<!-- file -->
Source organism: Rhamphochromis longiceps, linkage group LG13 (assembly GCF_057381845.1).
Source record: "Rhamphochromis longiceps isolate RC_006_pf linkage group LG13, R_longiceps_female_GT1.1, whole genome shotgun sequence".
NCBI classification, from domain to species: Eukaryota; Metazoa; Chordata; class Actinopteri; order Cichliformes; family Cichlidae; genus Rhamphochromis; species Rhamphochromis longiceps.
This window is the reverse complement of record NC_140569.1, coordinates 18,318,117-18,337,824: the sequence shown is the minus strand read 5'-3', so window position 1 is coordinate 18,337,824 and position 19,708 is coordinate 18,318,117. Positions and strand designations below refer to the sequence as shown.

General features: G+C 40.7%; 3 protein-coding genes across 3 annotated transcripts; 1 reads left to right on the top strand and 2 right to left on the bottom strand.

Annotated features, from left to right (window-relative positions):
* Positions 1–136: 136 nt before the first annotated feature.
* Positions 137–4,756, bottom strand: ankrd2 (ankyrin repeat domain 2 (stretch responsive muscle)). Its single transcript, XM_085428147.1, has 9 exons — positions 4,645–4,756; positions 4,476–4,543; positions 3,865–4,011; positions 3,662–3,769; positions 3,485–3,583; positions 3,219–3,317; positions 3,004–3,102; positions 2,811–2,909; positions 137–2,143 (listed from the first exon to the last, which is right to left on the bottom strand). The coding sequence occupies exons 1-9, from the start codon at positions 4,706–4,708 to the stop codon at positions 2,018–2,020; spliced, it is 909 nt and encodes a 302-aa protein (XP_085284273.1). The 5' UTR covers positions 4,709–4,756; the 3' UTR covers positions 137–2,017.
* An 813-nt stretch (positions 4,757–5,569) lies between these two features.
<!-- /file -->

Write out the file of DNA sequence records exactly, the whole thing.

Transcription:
Source organism: Rhamphochromis longiceps, linkage group LG13 (assembly GCF_057381845.1).
Source record: "Rhamphochromis longiceps isolate RC_006_pf linkage group LG13, R_longiceps_female_GT1.1, whole genome shotgun sequence".
NCBI classification, from domain to species: Eukaryota; Metazoa; Chordata; class Actinopteri; order Cichliformes; family Cichlidae; genus Rhamphochromis; species Rhamphochromis longiceps.
This window is the reverse complement of record NC_140569.1, coordinates 18,318,117-18,337,824: the sequence shown is the minus strand read 5'-3', so window position 1 is coordinate 18,337,824 and position 19,708 is coordinate 18,318,117. Positions and strand designations below refer to the sequence as shown.

General features: G+C 40.7%; 3 protein-coding genes across 3 annotated transcripts; 1 reads left to right on the top strand and 2 right to left on the bottom strand.

Annotated features, from left to right (window-relative positions):
* Positions 1–136: 136 nt before the first annotated feature.
* Positions 137–4,756, bottom strand: ankrd2 (ankyrin repeat domain 2 (stretch responsive muscle)). Its single transcript, XM_085428147.1, has 9 exons — positions 4,645–4,756; positions 4,476–4,543; positions 3,865–4,011; positions 3,662–3,769; positions 3,485–3,583; positions 3,219–3,317; positions 3,004–3,102; positions 2,811–2,909; positions 137–2,143 (listed from the first exon to the last, which is right to left on the bottom strand). The coding sequence occupies exons 1-9, from the start codon at positions 4,706–4,708 to the stop codon at positions 2,018–2,020; spliced, it is 909 nt and encodes a 302-aa protein (XP_085284273.1). The 5' UTR covers positions 4,709–4,756; the 3' UTR covers positions 137–2,017.
* An 813-nt stretch (positions 4,757–5,569) lies between these two features.